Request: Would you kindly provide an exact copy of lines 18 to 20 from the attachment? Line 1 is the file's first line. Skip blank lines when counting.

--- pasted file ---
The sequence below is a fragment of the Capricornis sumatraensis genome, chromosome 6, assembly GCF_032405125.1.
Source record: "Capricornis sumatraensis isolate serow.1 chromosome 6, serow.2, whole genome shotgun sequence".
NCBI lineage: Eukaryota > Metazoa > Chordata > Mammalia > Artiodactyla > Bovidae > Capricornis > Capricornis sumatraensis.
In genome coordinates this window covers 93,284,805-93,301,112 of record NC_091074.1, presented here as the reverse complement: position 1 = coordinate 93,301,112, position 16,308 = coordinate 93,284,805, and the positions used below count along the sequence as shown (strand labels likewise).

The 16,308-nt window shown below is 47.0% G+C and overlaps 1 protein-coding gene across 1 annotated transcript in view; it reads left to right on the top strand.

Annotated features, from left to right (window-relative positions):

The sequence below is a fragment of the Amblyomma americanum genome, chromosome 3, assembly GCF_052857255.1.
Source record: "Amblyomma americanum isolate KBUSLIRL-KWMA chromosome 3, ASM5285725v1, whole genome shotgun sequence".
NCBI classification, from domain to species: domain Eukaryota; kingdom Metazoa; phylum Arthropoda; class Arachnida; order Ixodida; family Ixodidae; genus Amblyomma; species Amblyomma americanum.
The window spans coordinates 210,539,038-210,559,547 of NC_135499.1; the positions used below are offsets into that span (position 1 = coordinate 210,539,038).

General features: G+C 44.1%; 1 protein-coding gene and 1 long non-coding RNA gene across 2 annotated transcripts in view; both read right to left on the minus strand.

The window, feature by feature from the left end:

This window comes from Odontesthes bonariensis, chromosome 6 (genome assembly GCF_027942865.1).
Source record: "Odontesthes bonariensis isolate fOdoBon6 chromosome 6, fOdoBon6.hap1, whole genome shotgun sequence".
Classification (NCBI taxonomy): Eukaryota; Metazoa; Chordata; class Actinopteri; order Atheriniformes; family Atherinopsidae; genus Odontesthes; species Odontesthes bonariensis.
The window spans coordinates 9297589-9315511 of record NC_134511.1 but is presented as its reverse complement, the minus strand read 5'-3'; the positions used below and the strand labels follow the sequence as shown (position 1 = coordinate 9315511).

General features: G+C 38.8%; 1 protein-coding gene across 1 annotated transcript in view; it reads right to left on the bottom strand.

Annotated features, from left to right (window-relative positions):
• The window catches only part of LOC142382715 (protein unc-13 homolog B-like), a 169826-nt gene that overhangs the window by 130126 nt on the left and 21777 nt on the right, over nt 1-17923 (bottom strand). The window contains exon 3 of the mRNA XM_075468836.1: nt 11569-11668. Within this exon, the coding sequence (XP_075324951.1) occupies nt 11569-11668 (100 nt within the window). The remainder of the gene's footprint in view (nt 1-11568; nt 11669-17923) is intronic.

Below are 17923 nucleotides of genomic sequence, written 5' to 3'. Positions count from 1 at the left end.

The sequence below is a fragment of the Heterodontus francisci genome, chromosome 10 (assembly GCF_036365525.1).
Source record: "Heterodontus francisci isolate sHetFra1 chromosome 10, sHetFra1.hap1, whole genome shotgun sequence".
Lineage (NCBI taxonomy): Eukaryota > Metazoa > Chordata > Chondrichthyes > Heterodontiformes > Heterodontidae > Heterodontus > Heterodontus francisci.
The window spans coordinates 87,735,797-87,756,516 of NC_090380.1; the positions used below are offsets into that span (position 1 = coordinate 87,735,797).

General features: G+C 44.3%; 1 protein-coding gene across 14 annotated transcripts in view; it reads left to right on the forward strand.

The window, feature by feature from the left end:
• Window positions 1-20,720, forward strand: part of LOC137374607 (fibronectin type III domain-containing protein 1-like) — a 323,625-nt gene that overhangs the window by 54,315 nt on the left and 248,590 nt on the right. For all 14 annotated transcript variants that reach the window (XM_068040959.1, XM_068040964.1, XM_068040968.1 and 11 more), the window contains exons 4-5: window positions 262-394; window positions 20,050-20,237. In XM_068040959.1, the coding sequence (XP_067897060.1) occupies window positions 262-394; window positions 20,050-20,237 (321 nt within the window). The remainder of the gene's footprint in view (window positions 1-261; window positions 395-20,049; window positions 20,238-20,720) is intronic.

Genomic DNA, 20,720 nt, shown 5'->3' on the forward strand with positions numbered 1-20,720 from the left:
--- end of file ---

Annotated features, from left to right (window-relative positions):
• The window catches only part of LOC142382715 (protein unc-13 homolog B-like), a 169826-nt gene that overhangs the window by 130126 nt on the left and 21777 nt on the right, over nt 1-17923 (bottom strand). The window contains exon 3 of the mRNA XM_075468836.1: nt 11569-11668. Within this exon, the coding sequence (XP_075324951.1) occupies nt 11569-11668 (100 nt within the window). The remainder of the gene's footprint in view (nt 1-11568; nt 11669-17923) is intronic.

Below are 17923 nucleotides of genomic sequence, written 5' to 3'. Positions count from 1 at the left end.